Wildfires continue to scorch Northwest wild lands

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BigCougar_BoiseStatePublicRadio

Wildfires are burning across Washington, Oregon and Idaho. The most recent of concern to us is the Big Cougar Fire burning on the Idaho side of the Snake River in extremely dry and rugged timber and grass lands. As of Friday, Aug. 8, afternoon, more than 55,000-acres have been scorched and it is only about 20-percent contained. The fire was ignited Aug. 2 by lightning, 24 miles south of Lewiston. For information on this fire go to the Incident Information System (InciWeb)

8-7_Big_Cougar_FireOur current route takes us south along Hwy. 3 through the Wallow-Whitman National Forest in northeast Oregon. It appears on the map (at right) that the wildfire is a good distance from our route and first stop at Wallowa Lake State Park near the national forest. However, with the region’s continued “warmer and drying trend for the next few days with highs in the mid 90s,” all of us who love and use our nation’s public lands need to be alert to all wildfire activity. For the latest information on these and other wildfires in Washington and Oregon, go to: Northwest Interagency Coordination Center.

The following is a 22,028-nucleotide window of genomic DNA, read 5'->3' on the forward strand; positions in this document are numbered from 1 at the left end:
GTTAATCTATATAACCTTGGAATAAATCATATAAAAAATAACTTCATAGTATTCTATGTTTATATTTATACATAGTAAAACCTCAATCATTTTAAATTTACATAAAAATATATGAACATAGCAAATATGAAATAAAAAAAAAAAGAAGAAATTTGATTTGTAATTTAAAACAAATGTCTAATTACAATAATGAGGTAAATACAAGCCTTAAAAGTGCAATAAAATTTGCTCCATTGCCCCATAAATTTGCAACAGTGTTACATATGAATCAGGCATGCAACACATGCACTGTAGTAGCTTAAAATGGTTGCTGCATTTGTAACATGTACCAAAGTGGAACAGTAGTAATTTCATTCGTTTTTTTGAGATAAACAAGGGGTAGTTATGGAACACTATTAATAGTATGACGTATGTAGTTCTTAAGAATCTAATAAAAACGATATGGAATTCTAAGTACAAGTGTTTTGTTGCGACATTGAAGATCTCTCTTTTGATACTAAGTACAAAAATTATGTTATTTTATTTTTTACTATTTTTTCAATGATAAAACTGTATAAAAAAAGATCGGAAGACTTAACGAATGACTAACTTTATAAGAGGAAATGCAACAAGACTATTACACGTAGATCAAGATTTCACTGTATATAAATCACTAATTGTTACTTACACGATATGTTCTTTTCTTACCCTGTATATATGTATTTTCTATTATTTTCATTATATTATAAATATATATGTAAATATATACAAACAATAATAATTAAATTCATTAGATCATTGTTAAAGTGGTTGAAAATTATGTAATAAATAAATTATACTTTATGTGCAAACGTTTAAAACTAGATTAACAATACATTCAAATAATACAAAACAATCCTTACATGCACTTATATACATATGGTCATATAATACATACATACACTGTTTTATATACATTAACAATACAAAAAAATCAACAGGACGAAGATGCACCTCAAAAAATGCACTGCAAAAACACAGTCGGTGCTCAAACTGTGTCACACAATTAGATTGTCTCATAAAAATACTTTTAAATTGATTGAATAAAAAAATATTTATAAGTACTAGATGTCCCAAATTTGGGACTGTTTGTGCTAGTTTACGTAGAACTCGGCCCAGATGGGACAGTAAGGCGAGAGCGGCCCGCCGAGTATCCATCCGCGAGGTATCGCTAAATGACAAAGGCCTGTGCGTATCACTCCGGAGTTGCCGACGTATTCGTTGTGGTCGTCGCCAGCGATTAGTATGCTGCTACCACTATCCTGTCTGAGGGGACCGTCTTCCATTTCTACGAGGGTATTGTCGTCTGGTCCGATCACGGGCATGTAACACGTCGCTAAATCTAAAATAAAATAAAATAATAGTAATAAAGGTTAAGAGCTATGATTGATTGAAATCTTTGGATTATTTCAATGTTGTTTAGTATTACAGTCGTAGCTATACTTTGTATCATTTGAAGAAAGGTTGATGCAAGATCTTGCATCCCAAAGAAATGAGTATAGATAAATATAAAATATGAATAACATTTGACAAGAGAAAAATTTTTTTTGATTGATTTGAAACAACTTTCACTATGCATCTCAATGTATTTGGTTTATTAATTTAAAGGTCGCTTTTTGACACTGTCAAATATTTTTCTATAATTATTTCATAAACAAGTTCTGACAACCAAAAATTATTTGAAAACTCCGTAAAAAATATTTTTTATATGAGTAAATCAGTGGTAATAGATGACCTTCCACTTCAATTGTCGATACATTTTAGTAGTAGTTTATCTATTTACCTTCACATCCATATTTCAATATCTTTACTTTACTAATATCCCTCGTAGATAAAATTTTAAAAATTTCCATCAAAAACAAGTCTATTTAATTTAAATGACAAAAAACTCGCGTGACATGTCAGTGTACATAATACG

HurricaneRidgeFire_InciwebBurning much closer to the park is the smaller (1,615 acre) Hurricane Creek Fire (50-percent contained) that was ignited by lightning on July 14. It is “approximately 4 miles southwest of Joseph, Oregon in the Eagle Cap Wilderness. Fire is burning on the backside of Chief Joseph Mountain” that is visible from Wallowa Lake State Park.

Images: Top: Taken in the early stages of the Big Cougar Wildfire. (Source: BoiseStatePublicRadio.Org). Graphic: Big Cougar Fire is at the top, the Highrange Fire is the lower section of the map. (Source: Inciweb) Bottom: Hurricane Creek Fire (Inciweb).

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